1958-59 Chevrolet Light-Duty trucks:
A New Mission for the "Task-Force"

by Tony Hossain


Collectible Automobile

 
With a new full-width Fleetside pickup box, the 1958 Chevrolet pickup was able to catch up to rival Ford's similar Styleside models. 
Trendy new quad-headlight styling and underhood power boosts updated what was basically Chevy's 1955-57 design. (Owner: David Meyer)

 

Updated styling, a new available pick-up bed configuration, and added power freshened Chevrolet's successful light-duty truck line for the late Fifties and helped continue the sales leadership the brand had enjoyed for 20 years.

    In the automotive business, sometimes it takes an all-new design to dominate the marketplace. Sometimes it doesn't.

    Nineteen fifty-five will forever be remembered as the year Chevrolet completely reinvented itself. A hot car with a hot new V-8 smashed all sales records and sent competitors scrambling to catch up. And it wasn't just cars that kept Chevy ahead of Ford and everybody else. It was trucks, too.

    A fresh series of "Task-Force" trucks, the first totally new Chevy trucks since the "Advance-Design" series that bowed in 1947, complemented the Chevrolet car line perfectly. These "Second-Series" '55s that arrived in March of that year were far more carlike in styling and features than any trucks for a long time. At the top of the 1f2-ton line was a new high-style image leader called the Cameo Carrier. Elaborately and colorfully customized inside and out, this new entry featured styled fiberglass panels attached to the sides of an otherwise conventional cargo box for a flush-sided look. Truly beautiful-but expensive (prices started at $2144 compared with $1670 for the base full-fendered pickup )--the Cameo predicted the coming "personal-use" era for the pickup truck, one in which looks would begin to matter as much as utility. Upon its introduction, Chevrolet presciently declared, "Cameo might just set an entirely new style trend in the light­duty truck field."

    Sales numbers told the tale of Task­ Force domination. In 1954, the last full year of the Advance-Design generation, Chevrolet retailed 293,079 trucks. Registrations jumped to 329,791 in 1955 for 31 percent of market share. In '56, share increased again to 32 percent, with Ford trailing by a wide margin.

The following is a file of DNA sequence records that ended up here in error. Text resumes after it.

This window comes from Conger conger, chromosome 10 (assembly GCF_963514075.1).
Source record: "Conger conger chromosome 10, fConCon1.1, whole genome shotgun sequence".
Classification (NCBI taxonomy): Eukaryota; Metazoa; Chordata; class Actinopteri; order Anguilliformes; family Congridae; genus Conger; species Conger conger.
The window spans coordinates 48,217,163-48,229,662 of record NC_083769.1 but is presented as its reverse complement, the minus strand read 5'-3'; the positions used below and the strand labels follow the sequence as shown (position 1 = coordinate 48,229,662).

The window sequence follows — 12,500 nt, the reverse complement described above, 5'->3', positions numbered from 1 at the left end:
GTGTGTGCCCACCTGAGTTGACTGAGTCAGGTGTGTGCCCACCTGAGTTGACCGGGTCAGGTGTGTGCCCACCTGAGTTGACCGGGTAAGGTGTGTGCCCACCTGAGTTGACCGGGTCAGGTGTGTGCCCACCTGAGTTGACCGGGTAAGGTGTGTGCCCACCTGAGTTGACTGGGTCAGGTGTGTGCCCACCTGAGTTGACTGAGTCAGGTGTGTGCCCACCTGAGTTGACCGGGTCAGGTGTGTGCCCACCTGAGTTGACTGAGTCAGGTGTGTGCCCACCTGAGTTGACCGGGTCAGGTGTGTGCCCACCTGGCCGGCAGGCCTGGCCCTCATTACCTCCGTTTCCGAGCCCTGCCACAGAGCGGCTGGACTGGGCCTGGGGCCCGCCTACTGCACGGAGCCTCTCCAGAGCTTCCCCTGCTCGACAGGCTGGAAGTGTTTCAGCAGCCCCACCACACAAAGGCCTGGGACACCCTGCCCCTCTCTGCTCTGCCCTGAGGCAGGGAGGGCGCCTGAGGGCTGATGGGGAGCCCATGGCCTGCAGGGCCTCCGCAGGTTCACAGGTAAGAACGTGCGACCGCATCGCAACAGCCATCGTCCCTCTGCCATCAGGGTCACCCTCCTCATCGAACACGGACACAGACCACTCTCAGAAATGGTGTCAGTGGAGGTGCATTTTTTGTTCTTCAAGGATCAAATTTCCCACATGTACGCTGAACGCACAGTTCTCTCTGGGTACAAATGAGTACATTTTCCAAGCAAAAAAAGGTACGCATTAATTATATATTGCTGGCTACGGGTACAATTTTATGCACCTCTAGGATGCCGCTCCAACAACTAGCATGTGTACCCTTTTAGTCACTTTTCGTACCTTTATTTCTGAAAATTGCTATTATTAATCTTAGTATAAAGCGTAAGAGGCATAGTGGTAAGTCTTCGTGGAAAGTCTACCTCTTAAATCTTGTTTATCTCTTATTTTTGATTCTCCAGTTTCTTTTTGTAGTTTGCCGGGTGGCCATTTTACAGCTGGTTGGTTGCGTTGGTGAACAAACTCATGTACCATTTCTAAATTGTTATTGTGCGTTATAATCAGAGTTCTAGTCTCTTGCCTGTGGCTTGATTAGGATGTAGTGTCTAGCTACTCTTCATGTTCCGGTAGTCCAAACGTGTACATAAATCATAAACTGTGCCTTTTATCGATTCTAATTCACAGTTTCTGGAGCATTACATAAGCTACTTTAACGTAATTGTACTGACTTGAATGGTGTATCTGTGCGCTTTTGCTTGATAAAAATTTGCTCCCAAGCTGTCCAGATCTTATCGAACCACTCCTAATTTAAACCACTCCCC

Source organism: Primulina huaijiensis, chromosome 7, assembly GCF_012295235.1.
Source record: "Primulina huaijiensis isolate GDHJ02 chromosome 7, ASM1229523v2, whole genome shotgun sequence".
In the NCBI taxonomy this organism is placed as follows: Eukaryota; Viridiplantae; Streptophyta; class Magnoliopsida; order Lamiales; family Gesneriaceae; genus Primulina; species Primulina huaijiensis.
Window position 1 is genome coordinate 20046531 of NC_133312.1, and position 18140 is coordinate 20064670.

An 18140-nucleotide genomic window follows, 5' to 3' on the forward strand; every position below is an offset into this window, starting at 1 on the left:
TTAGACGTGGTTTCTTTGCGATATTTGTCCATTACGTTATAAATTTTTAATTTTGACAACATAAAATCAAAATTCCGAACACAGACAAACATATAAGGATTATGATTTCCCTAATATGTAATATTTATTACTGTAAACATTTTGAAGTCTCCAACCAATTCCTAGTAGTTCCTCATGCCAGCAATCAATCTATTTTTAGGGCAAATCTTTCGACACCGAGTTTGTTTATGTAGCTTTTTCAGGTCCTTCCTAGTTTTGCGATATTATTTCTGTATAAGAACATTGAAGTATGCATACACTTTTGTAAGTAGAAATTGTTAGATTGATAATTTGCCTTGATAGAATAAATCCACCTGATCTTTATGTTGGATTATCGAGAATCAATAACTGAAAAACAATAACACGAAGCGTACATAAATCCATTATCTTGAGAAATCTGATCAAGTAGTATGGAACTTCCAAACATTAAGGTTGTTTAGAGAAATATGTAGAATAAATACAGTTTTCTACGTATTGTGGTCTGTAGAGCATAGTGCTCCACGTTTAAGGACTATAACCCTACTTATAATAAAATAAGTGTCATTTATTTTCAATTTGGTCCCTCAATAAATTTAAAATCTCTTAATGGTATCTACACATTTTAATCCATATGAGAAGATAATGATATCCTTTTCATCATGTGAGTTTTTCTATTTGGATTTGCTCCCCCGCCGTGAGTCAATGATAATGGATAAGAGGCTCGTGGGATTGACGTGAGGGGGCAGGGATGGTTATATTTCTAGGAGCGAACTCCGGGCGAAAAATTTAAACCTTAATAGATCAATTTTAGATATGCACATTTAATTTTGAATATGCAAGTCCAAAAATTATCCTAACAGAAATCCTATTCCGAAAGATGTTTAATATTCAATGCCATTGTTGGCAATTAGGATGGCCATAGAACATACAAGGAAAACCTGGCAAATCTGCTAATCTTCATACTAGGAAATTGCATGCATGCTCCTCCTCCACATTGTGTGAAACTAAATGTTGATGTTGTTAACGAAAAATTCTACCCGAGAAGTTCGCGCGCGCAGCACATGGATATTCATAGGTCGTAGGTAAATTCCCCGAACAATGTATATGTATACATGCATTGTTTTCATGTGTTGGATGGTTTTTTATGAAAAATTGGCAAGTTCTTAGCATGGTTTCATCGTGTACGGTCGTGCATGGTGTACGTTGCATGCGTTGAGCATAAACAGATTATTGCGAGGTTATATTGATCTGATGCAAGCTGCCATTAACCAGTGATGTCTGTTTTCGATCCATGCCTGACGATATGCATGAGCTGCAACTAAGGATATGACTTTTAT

Weary of second-place finishes, Ford fielded a radically new line of cars and trucks for 1957. The trucks had an angular, straight-edged appearance that con trasted dramatically with Chevrolet's soft, rounded sheetmetal, which was unchanged from 1955. A significant new entry in the Ford line-and an innovation that would forever change the American pickup-was the Styleside box. Probably inspired by the Cameo Carrier, the Styleside was as helpful as it was handsome. It featured all-steel construction with straight-through "fenderless" styling that eliminated side steps. With wheel wells tucked inside the side panels, a wider load floor and tailgate were real benefits, and Ford made this added beauty and utility available for the same price as a base fender-side truck. The result was a big year for Ford dealers. The long and low Ford car outsold the lightly revamped Chevrolet for the first time since 1935, and Chevy's edge in truck demand shrank to some 14,000 units.
    With competition suddenly so intense, industry observers eagerly awaited the Chevrolet response for 1958. On Thursday, October 31, 1957, the new Chevys were unveiled in showrooms across the country and one thing was obvious: Chevy was back in the game. The Chevrolet passenger cars were radically restyled and reengineered. Headed by a brace of new Impala models, they returned the marque to the top of the car-sales charts.
    On the truck side of the business, Chevy pursued a less-ambitious strategy, albeit one that would prove surprisingly successful. "In a highly competitive industry that tolerates no complacency, Chevrolet trucks have outsold all others for many years. Customer confidence is the best measure of progress in the design, quality, and performance of our vehicles. The1958 models promise to strengthen that confidence," said Harry F. Barr, chief engineer at Chevrolet.

    The ladder-frame chassis with leaf­spring suspension front and rear, the power trains, and the cab of the 1958 Chevy trucks were clearly based on the 1955 design. Still, the '58s did look new and more muscular, thanks to some very successful face lifting. Chevy called it "Massive Functional Styling."

    Though it conformed to the carryover cowl and doors, sheetmetal from the firewall forward was reshaped, with the biggest differentiator being quad headlights. The four-headlamp style was adopted for all '58 GM cars and most Chevy and GMC trucks. Without question, the new 5.75-inch-diameter lamps gave the Chevy trucks a modern, "important" appearance, and GM claimed that low-beam visibility was extended by up to 50 feet.

    The twin windsplits that sat atop the domed hoods of Chevrolet's 1957 trucks were replaced by stout ribs that ran down the edges of the '58 hoods. The lower part of the front fenders now flared out ahead of the wheel openings and a hefty new grille with rectangular parking-lamp/turn-signal lenses at the ends stretched out across the front. A new hood emblem featured a red Chevrolet "bow tie" on a black ribbed background. A flat "V" under the bow tie identified models equipped with V-8 engines. Fenders sported a black-paint-filled "jet plane" badge that contained series ID.

 

 


1-3. Chevy trucks were newly grouped into families in '58. Light-duties were dubbed Apaches. Among them was the Series 31, which included the Cameo. A Chrome grille, full-width rear window, and two-tone interior were standars. 4. The V-8 option grew to a 160-bhp 283-cid engine. (Owner: Robert Ingold)